I may end up coding up a version that has high accuracy on Afghan names because it's a scenario in which I often find myself, but I'll have to explore the other more mathematically-driven options to see if I can find a happy medium.

Tabula for extracting table data from PDFs

Have you ever come across a PDF filled with useful data, but wanted to play around with that data yourself? In the past if I had that problem, I'd type the table out manually. This has some disadvantages:

  • it is extremely boring
  • it's likely that mistakes will get made, especially if the table is long and extends over several pages
  • it takes a long time

I recently discovered a tool that solves this problem: Tabula. It works on Windows and Mac and is very easy and intuitive to use. Simply take your page of data:

A page listing Kandahar's provincial council election polling stations from a few years back. Note the use of English and Dari scripts. Tabula handles all this without problems.

Then import the file into Tabula's web interface. It's surprisingly good at autodetecting where tables and table borders are, but you can do it manually if need be:

ScreenShot 2018-01-17 at 15.56.25.png

Then check that the data has been correctly scraped, select formats for export (from CSV to JSON etc):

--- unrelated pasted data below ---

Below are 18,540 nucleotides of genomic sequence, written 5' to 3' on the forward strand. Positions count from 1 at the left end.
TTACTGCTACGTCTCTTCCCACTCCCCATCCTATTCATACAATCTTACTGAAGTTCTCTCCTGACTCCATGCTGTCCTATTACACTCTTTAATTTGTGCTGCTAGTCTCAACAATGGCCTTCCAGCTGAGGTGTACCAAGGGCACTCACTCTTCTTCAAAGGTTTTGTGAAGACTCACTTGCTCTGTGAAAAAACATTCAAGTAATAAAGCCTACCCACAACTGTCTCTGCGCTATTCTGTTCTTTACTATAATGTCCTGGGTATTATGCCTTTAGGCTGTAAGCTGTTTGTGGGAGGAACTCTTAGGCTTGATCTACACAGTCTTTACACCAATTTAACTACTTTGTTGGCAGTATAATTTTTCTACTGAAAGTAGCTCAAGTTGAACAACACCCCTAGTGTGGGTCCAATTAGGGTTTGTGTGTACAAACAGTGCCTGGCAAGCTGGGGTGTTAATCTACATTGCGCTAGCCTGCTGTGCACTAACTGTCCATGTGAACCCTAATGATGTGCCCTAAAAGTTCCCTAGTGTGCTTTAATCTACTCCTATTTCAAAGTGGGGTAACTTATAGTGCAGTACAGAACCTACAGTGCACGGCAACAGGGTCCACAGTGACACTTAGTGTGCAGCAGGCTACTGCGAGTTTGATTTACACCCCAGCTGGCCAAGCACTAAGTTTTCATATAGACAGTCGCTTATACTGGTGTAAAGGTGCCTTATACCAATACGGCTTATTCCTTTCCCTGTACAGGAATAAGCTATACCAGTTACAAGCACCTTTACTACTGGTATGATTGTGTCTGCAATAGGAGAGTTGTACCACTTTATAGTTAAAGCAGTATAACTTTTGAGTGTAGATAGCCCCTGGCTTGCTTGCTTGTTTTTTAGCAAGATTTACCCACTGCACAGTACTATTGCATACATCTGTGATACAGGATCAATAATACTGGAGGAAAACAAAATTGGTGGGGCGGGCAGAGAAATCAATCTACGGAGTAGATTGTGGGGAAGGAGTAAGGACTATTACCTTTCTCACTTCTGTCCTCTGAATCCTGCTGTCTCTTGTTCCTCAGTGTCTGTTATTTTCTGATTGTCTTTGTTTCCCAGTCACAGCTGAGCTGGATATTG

ScreenShot 2018-01-17 at 15.57.19.png

And there you have it, all your data in a CSV file ready for use in R or Python or just a simple Excel spreadsheet:

ScreenShot 2018-01-17 at 15.57.50.png

Note that even though the interface runs through a browser, none of your data touches external servers. All the processing and stripping of data from PDFs is done on your computer, and isn't sent for processing to cloud servers. This is a really nice feature and I'm glad they wrote the software this way.

I haven't had any problems using Tabula so far. It's a great time saver. Highly recommended.

Kael Weston on Sources and Methods


Matt and I put out a new episode of Sources and Methods podcast today. We spoke to Kael Weston, discussing his time spent living in Fallujah, the importance of speaking the language of the place in which you work, as well as the political systems countries like the USA employ in far-off places like Iraq and Afghanistan. He also recently wrote a book, The Mirror Test, which is worth reading. You can find the episode over on iTunes or listen directly on the Sources and Methods website.

Learn all the districts of Afghanistan with Anki!

A friend was asking about using Anki to learn to recognise the districts of Afghanistan so I made her a deck that provides tests in the following way;

On the front of the card the question is presented along with a computer-generated audio pronunciation of the district name:

Then if you know it, you'll answer Badakhshan and then you'll click/tap through to the next screen to see if you got it right. You'll see this:


Then you can mark whether you got it right or not. There are around 400 districts to learn, so if you learn 13-15 new cards each day you'll finish the whole lot in a month.

Why learn all the districts of Afghanistan? Sometimes you'll hear someone talking about a particular place or part of the country, and without knowing which province they're talking about you might not understand the context or the conversation. Plus, a little bit of geography never hurt anyone.